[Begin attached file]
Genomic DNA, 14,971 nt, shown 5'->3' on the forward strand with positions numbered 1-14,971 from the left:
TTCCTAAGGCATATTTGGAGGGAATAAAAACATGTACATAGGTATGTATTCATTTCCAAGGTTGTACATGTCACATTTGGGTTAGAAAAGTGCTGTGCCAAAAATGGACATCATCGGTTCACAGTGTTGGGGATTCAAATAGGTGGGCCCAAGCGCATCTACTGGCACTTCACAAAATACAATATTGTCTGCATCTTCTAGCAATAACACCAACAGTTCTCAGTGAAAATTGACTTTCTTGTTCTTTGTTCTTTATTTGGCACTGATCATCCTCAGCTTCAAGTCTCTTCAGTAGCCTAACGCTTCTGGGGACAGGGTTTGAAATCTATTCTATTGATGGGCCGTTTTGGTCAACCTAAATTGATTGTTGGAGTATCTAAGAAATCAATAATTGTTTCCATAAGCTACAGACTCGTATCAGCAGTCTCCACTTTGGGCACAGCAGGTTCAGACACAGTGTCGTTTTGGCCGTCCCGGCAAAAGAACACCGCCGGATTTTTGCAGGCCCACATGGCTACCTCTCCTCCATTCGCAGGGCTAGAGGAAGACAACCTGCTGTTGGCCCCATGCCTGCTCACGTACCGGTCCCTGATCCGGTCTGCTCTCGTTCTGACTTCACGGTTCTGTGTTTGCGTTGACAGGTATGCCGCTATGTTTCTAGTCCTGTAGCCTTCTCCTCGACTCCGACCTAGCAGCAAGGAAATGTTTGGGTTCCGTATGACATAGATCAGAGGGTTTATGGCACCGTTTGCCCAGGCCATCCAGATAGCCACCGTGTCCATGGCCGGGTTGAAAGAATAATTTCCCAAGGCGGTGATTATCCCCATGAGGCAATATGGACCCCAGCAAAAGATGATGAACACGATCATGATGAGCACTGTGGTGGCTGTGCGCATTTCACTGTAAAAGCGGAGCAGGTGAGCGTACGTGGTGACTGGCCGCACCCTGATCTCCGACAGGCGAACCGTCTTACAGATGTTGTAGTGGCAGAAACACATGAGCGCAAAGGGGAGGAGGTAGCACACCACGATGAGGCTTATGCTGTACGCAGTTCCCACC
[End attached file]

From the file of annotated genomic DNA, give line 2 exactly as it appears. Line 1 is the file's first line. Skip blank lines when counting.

TTCCTAAGGCATATTTGGAGGGAATAAAAACATGTACATAGGTATGTATTCATTTCCAAGGTTGTACATGTCACATTTGGGTTAGAAAAGTGCTGTGCCAAAAATGGACATCATCGGTTCACAGTGTTGGGGATTCAAATAGGTGGGCCCAAGCGCATCTACTGGCACTTCACAAAATACAATATTGTCTGCATCTTCTAGCAATAACACCAACAGTTCTCAGTGAAAATTGACTTTCTTGTTCTTTGTTCTTTATTTGGCACTGATCATCCTCAGCTTCAAGTCTCTTCAGTAGCCTAACGCTTCTGGGGACAGGGTTTGAAATCTATTCTATTGATGGGCCGTTTTGGTCAACCTAAATTGATTGTTGGAGTATCTAAGAAATCAATAATTGTTTCCATAAGCTACAGACTCGTATCAGCAGTCTCCACTTTGGGCACAGCAGGTTCAGACACAGTGTCGTTTTGGCCGTCCCGGCAAAAGAACACCGCCGGATTTTTGCAGGCCCACATGGCTACCTCTCCTCCATTCGCAGGGCTAGAGGAAGACAACCTGCTGTTGGCCCCATGCCTGCTCACGTACCGGTCCCTGATCCGGTCTGCTCTCGTTCTGACTTCACGGTTCTGTGTTTGCGTTGACAGGTATGCCGCTATGTTTCTAGTCCTGTAGCCTTCTCCTCGACTCCGACCTAGCAGCAAGGAAATGTTTGGGTTCCGTATGACATAGATCAGAGGGTTTATGGCACCGTTTGCCCAGGCCATCCAGATAGCCACCGTGTCCATGGCCGGGTTGAAAGAATAATTTCCCAAGGCGGTGATTATCCCCATGAGGCAATATGGACCCCAGCAAAAGATGATGAACACGATCATGATGAGCACTGTGGTGGCTGTGCGCATTTCACTGTAAAAGCGGAGCAGGTGAGCGTACGTGGTGACTGGCCGCACCCTGATCTCCGACAGGCGAACCGTCTTACAGATGTTGTAGTGGCAGAAACACATGAGCGCAAAGGGGAGGAGGTAGCACACCACGATGAGGCTTATGCTGTACGCAGTTCCCACC